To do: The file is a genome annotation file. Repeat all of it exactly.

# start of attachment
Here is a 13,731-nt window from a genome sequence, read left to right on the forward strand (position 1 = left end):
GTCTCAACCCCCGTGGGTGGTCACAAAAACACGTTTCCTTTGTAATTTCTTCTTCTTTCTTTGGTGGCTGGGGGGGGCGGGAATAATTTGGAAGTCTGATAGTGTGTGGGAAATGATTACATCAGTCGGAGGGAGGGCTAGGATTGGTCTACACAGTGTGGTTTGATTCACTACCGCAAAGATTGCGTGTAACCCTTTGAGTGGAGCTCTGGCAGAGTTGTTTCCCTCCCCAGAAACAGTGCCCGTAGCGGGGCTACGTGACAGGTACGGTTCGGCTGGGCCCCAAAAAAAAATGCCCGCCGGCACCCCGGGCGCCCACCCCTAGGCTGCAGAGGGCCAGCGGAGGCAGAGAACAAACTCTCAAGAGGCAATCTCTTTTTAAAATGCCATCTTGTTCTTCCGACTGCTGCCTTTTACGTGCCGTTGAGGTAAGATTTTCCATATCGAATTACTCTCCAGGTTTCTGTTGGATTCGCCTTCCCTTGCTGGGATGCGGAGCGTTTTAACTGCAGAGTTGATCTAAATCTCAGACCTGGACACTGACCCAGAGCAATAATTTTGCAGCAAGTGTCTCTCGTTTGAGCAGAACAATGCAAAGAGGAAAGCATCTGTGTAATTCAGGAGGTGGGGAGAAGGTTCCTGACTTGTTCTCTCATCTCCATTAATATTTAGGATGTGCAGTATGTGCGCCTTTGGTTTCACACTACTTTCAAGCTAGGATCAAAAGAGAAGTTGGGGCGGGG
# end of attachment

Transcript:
Here is a 13,731-nt window from a genome sequence, read left to right on the forward strand (position 1 = left end):
GTCTCAACCCCCGTGGGTGGTCACAAAAACACGTTTCCTTTGTAATTTCTTCTTCTTTCTTTGGTGGCTGGGGGGGGCGGGAATAATTTGGAAGTCTGATAGTGTGTGGGAAATGATTACATCAGTCGGAGGGAGGGCTAGGATTGGTCTACACAGTGTGGTTTGATTCACTACCGCAAAGATTGCGTGTAACCCTTTGAGTGGAGCTCTGGCAGAGTTGTTTCCCTCCCCAGAAACAGTGCCCGTAGCGGGGCTACGTGACAGGTACGGTTCGGCTGGGCCCCAAAAAAAAATGCCCGCCGGCACCCCGGGCGCCCACCCCTAGGCTGCAGAGGGCCAGCGGAGGCAGAGAACAAACTCTCAAGAGGCAATCTCTTTTTAAAATGCCATCTTGTTCTTCCGACTGCTGCCTTTTACGTGCCGTTGAGGTAAGATTTTCCATATCGAATTACTCTCCAGGTTTCTGTTGGATTCGCCTTCCCTTGCTGGGATGCGGAGCGTTTTAACTGCAGAGTTGATCTAAATCTCAGACCTGGACACTGACCCAGAGCAATAATTTTGCAGCAAGTGTCTCTCGTTTGAGCAGAACAATGCAAAGAGGAAAGCATCTGTGTAATTCAGGAGGTGGGGAGAAGGTTCCTGACTTGTTCTCTCATCTCCATTAATATTTAGGATGTGCAGTATGTGCGCCTTTGGTTTCACACTACTTTCAAGCTAGGATCAAAAGAGAAGTTGGGGCGGGG